4. Looking at my Poulan S 25 from the 70s, pulling the starter and air filter covers gives all the acc I need to the line (attached).
5. This will usually allow some PM cleaning at this point while covers are off.
6. How do I send multiple attachments in a post as I have seen vs one per post as I hate to do here.

Please show pics of the Carb�s fuel line conn and starter cover off as I have attached.


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RE: Old Homelite 150 Auto

Attachment #2

Not seeing your saw from a quick search will have me guessing.

1. In most cases on the saws I have worked, accessing the Carb is the key.
2. It might be necessary to pull the Carb but I w/n if possible due to gaskets, linkage, etc.
3. The Bottom Line! Do what you have to do to get the job done pulling only what�s needed.
4. Looking at my Poulan S 25 from the 70s, pulling the starter and air filter covers gives all the acc I need to the line (attached).
5. This will usually allow some PM cleaning at this point while covers are off.
6. How do I send multiple attachments in a post as I have seen vs one per post as I hate to do here.

Please show pics of the Carb�s fuel line conn and starter cover off as I have attached.


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RE: Old Homelite 150 Auto

The Homelite is up and going again! Had a revelation last night thinking about the shrunken fuel line. Why not put some shrink wrap on it to make it big enough to fill the hole where it comes out of the fuel tank area? Tried it today and it worked great at least for now. May have to repair it right later on but need to make chips right now. Wish the carb was easily accessible like on your saw but unless I'm missing something it looks like a lot of work just to get to it. Thanks so much, loger, for all your help. Looks like you're on here quite a bit so will stay in touch. Really nice to have a spot where you can share info and get help on problems. Probably will buy a new saw soon as a back up for the old Homelite (or the other way around) and that is a whole different issue as to what kind of saw is best in today's market! Lot's of opinions on that one for sure.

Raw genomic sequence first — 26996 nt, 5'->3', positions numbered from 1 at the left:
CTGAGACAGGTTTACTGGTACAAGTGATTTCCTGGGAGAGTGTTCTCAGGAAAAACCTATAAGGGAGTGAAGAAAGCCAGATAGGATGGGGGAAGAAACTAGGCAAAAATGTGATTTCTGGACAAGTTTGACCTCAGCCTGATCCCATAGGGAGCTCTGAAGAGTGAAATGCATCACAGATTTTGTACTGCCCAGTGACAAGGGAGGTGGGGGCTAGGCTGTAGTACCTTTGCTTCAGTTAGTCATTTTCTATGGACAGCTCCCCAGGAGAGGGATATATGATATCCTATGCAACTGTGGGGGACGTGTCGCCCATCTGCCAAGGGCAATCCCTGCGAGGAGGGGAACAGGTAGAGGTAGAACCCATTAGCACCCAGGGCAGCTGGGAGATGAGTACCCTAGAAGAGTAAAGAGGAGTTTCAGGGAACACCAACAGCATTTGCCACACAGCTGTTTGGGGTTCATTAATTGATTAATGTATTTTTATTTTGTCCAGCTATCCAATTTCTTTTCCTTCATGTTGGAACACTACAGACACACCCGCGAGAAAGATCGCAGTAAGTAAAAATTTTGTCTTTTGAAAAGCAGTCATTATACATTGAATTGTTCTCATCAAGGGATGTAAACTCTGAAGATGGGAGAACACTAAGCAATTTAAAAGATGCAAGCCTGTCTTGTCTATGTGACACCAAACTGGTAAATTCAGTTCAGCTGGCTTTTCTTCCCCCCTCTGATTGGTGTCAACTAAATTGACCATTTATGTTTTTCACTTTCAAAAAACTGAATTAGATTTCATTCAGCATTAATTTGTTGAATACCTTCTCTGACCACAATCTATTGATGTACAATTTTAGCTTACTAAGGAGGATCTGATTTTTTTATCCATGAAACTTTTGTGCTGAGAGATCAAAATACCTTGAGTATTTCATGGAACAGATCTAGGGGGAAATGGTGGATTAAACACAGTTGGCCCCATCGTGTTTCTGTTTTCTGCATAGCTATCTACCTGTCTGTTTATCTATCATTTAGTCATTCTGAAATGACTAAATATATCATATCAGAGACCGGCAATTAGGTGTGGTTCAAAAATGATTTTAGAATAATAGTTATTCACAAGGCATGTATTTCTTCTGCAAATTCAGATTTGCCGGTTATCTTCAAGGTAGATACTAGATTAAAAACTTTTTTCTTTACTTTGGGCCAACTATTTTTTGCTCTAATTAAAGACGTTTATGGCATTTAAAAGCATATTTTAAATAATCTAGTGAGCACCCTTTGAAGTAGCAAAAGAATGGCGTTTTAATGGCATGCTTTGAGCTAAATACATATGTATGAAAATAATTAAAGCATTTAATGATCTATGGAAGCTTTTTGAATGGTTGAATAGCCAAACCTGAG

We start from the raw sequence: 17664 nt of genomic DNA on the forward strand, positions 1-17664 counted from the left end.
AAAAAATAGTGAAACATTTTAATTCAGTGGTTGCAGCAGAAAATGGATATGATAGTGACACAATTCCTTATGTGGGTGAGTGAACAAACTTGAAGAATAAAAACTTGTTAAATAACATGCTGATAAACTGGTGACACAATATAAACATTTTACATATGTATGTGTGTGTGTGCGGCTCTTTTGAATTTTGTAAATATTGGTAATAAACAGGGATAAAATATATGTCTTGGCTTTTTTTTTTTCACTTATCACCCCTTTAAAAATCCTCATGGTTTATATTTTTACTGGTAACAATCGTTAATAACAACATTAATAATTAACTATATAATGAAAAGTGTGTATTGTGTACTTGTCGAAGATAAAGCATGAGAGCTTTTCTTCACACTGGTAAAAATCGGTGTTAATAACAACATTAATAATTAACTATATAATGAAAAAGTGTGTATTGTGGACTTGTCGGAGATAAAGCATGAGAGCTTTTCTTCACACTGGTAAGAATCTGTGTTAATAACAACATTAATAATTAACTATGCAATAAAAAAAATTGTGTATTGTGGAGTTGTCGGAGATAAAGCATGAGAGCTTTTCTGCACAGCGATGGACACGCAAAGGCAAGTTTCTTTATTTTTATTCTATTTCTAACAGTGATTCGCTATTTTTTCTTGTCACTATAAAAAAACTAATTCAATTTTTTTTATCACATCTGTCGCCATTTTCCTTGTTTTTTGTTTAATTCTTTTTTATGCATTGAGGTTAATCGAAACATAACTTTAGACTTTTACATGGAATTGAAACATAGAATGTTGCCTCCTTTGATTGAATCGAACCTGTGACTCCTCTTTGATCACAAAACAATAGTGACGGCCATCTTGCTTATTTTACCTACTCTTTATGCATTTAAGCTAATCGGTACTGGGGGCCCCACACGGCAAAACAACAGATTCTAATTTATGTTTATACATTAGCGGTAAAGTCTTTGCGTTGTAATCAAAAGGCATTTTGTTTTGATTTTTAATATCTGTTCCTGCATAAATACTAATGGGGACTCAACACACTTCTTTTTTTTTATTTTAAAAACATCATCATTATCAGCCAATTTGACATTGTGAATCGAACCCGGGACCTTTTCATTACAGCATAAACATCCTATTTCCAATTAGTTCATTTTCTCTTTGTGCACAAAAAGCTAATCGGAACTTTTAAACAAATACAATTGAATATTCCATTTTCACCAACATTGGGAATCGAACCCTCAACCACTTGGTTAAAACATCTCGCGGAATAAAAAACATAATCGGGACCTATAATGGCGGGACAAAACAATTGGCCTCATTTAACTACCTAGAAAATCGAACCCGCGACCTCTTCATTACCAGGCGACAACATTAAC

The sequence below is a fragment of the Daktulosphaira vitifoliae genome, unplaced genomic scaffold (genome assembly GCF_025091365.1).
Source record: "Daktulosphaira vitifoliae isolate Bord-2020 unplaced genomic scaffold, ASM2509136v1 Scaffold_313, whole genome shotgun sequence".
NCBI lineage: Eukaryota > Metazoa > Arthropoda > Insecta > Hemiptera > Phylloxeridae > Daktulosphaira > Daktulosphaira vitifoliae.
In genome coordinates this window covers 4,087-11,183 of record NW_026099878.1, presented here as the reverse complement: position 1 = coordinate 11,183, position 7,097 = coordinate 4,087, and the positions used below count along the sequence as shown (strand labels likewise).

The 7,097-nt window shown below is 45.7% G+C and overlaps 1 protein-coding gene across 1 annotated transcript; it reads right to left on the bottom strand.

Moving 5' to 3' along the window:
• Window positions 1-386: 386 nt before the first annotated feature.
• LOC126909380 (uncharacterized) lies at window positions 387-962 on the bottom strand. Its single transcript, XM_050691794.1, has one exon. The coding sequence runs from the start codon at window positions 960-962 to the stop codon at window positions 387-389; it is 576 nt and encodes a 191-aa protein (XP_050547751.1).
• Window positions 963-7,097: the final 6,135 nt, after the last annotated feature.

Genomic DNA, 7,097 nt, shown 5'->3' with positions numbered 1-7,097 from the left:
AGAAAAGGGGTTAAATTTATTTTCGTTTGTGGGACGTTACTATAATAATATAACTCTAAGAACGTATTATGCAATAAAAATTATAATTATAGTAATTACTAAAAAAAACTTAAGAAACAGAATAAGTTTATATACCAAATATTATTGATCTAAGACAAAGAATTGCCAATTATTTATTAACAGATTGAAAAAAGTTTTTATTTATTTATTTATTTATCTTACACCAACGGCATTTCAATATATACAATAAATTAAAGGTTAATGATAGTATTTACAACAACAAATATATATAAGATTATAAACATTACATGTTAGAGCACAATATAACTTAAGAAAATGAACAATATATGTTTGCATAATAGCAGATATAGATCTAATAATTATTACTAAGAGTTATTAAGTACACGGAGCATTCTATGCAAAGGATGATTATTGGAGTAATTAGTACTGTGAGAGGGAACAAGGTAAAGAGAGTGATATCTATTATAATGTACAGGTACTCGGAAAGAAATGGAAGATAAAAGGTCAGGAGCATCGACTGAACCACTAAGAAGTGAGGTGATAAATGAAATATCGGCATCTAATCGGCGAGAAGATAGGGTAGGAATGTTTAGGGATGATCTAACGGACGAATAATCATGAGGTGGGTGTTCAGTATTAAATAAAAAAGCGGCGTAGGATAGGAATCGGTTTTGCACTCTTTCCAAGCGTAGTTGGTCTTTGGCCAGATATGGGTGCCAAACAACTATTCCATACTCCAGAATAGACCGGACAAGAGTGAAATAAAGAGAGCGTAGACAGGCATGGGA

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RE: Old Homelite 150 Auto

When you get a chance, pull the muffler and clean the carbon in the port and spark arrest if equipped. Most of all, inspect the cylinder wall, piston's sides/skirts and rings. This could indicate the basic shape of the saw. Attached will be a Poulan S-25 I retired for parts vs throwing a rod after 20 yrs cutting 2-4 cords of firewood per yr on an avg. The #1 saw had good power but signs of heat led me to the bad signs of cyl, piston and ring wear. Possibly due oil blow-by shown hold chips not letting it cool properly (a lack of PM per major job). 20 years on a 250.00 saw! I can not cry except, I will miss that quality at that price. My body is saying Slow Down Man (after 40 + yrs). LOL!


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RE: Old Homelite 150 Auto

  • Posted by billw 5b - Kansas (My Page) on
    Tue, Jul 31, 12 at 23:28

HOMELITE just uses special sized Fuel line that needs no grommet.
It is slightly fatter than the hole it goes thru.
Bill


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RE: Old Homelite 150 Auto

I know the feeling of spending too much time replacing fuel line.

1. I agreed to replace a primer bulb on a friend's Old Craftsman Blower by WeedEater.
2. A bad primer bulb turns out to be "All" bad fuel lines and the wrong bulb when he arrived.
3. Very seldom is it just a bad bulb vs all but the task of replacing old line can be a nightmare.
4. "After R&R the needed", I saw where an exp tech saved feeding/pulling/trim/line.
5. There are lessons to learn w/o manuals, old experiences on many first time jobs.
6. The attached job needed tank accessed,long needle nose,"only" rem carb to work after R&R exp.
7. My promise before seeing the trick was to never touch a similar blower. LOL!
8. Most lines on newer equipment seems designed to easily replace from very open/simple/routs
9. A trick is using barbs to switch line sizes vs over/under sizing, test for restrictions/seals.
10. IMO, dealers have a better grade line vs a cheaper, it will stretch/pull past breaking feeding.

Good Luck With Challenges!!